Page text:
terraform apply

Infrastructure creation might take a few minutes since Google Cloud Build will build and deploy the Cloud Function behind the scenes.


In you should now see the streamer function. Click on it, and go to "View Logs" to see the function invoked regularly, logging incoming target updates, gracefully disconnecting, and reconnecting to the stream seamlessly, using position_tokens.

Note: Propagation of IAM roles and permissions might take a while, so the first one or two invocations of the Cloud Scheduler might fail; after a while, things will consolidate.

Note: The first call of the streamer Cloud Function will report that it can't find a valid position_token and starts without one. Following invocations will re-start from their respective previous position_token.


The core functionality for further processing, filtering, or forwarding of target updates is located in in the class TargetProcessor. This section shows how to modify and re-deploy that code.

For this example, the target processor only logs target updates. For a real use-case, the callback might add the target update to a list, to allow batch-processing after the time-out; it might forward the target update to a stream processor, or to a PubSub topic.

To modify the Python code of the GCP Cloud Function ( or the API wrapper (, first install pyenv, then cd into the function directory.

  1. Execute pyenv init and follow the instructions, to get pyenv ready to load the correct python version
  2. Run pyenv install $(cat .python-version) to install the required Python version on your system.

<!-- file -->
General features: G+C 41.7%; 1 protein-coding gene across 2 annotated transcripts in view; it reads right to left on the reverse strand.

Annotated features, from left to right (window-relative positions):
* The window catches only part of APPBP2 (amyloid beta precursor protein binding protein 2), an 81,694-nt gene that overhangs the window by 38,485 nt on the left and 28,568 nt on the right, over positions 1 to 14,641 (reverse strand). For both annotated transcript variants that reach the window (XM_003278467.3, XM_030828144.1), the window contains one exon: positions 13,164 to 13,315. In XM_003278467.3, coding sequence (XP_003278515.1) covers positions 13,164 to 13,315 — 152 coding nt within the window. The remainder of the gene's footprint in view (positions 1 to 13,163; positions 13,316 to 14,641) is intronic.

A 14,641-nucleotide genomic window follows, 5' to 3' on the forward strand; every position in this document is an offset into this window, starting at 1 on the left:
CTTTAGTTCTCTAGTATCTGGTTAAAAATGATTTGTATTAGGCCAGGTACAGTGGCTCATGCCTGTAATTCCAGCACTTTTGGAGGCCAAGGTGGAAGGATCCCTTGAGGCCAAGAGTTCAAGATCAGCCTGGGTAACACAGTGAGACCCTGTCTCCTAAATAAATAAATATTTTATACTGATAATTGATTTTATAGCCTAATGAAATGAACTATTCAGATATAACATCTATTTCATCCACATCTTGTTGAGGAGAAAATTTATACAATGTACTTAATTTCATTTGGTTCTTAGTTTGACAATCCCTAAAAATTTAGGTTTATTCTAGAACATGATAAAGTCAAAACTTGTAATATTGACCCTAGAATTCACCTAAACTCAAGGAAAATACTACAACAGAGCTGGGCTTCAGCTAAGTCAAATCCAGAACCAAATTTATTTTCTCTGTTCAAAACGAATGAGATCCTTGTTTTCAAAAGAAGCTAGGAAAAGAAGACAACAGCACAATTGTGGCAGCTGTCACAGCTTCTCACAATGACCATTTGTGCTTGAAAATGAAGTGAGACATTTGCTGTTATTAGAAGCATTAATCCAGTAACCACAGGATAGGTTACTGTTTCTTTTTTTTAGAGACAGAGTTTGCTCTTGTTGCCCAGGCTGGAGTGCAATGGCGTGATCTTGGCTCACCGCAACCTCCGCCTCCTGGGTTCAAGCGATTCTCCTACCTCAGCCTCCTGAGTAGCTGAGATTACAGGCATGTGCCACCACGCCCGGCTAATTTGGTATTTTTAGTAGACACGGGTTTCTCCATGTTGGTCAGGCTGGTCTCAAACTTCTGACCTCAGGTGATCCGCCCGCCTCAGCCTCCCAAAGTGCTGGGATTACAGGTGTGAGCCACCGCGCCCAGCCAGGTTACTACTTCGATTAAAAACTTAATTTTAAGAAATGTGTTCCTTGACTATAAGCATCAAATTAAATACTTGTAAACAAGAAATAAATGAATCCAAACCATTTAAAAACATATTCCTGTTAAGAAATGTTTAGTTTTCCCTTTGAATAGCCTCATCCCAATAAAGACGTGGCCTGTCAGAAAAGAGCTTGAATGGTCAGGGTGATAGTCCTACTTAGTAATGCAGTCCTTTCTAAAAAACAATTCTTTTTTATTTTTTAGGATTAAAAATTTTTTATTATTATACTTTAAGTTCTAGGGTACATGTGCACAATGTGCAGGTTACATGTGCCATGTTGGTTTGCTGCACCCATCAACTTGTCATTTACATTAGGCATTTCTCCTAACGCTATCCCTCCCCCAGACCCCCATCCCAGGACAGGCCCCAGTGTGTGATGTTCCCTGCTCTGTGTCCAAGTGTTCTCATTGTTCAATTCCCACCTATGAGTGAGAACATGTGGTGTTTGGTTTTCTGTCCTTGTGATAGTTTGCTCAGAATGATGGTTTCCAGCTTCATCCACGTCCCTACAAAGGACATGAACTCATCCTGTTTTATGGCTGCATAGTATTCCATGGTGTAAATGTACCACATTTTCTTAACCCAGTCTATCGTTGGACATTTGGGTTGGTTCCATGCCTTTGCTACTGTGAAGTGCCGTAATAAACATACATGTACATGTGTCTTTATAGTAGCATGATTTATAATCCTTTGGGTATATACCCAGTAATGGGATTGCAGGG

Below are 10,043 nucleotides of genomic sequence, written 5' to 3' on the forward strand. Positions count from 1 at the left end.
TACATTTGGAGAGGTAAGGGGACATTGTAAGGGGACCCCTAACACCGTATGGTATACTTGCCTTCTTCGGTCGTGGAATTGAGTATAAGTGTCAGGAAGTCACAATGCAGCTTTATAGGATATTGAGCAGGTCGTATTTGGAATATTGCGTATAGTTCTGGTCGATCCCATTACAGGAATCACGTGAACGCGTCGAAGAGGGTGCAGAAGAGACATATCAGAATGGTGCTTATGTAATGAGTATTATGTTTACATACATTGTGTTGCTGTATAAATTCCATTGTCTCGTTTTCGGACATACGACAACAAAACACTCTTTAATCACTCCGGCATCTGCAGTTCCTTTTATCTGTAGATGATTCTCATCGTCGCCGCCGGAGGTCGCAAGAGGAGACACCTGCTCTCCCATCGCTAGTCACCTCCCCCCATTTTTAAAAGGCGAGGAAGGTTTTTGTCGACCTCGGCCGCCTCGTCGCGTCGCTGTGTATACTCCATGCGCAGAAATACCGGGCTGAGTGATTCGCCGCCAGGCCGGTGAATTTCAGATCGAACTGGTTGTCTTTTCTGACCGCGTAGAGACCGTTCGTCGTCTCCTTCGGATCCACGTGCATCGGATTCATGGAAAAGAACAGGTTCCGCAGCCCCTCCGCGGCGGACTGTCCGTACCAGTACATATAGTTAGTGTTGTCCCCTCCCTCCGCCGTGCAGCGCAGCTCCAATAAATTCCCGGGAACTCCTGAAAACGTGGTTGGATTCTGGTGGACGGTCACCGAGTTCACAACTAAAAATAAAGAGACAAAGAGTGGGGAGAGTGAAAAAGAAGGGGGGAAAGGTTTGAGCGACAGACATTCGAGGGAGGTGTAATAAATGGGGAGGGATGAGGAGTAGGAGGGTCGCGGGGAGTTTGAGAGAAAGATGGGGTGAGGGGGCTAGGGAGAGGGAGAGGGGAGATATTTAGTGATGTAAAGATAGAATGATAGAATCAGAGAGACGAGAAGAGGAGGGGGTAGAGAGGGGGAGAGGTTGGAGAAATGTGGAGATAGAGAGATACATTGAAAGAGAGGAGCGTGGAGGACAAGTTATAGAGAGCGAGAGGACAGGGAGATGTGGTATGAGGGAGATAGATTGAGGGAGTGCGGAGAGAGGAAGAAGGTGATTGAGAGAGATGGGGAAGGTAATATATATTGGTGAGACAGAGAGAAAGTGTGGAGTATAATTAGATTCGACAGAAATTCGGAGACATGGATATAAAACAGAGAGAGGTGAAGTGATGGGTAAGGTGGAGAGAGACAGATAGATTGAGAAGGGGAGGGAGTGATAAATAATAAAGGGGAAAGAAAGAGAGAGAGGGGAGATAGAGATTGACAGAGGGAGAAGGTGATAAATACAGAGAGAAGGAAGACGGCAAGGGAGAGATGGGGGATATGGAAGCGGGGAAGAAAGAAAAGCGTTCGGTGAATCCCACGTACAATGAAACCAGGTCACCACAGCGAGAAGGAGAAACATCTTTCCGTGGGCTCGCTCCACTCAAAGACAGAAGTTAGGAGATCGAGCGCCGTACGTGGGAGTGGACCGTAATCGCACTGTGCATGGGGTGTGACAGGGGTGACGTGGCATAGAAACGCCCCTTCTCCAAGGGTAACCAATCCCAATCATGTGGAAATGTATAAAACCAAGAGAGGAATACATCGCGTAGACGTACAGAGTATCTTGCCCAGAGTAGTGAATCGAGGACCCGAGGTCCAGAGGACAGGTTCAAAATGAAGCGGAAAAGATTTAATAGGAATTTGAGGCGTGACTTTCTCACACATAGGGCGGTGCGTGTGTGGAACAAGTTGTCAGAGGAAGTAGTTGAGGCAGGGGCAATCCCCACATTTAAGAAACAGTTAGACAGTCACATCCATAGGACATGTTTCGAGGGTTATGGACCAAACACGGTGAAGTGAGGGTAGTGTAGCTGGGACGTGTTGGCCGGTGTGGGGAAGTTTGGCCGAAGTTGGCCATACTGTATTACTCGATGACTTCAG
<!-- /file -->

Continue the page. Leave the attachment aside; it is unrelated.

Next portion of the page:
3. Run pyenv shell $(cat .python-version) to load this python version into the active shell.
  4. Run pip install pipenv to install pipenv into the active pyenv virtual environment.
  5. Run pipenv --python $(cat .python-version) to create a virtual environment for this project.
  6. Run pipenv shell to load it into the active shell.
  7. Run pipenv sync --dev to install development and production requirements.
  8. pipenv --venv shows the virtual environment location, to correctly set the environment in your IDE.

Updating Dependencies for deployment#

Cloud Build for Cloud Functions installs dependencies that are specified in requirements.txt.

To mirror the content of Pipfile.lock in requirements.txt, execute the following in the pipenv shell:

pipenv --rm && pipenv sync && pip list --format=freeze > requirements.txt

Redeploying# is set up in a way that triggers a re-deployment on every execution of terraform apply .: The call to timestamp() in the streamer source name triggers a re-creation of that resource. So applying terraform is enough to re-deploy new code.


To remove all resources you can do one of two things:

  • Delete the project with
gcloud projects delete $TF_VAR_project_id
  • Delete only the terraform-created resources with
terraform destroy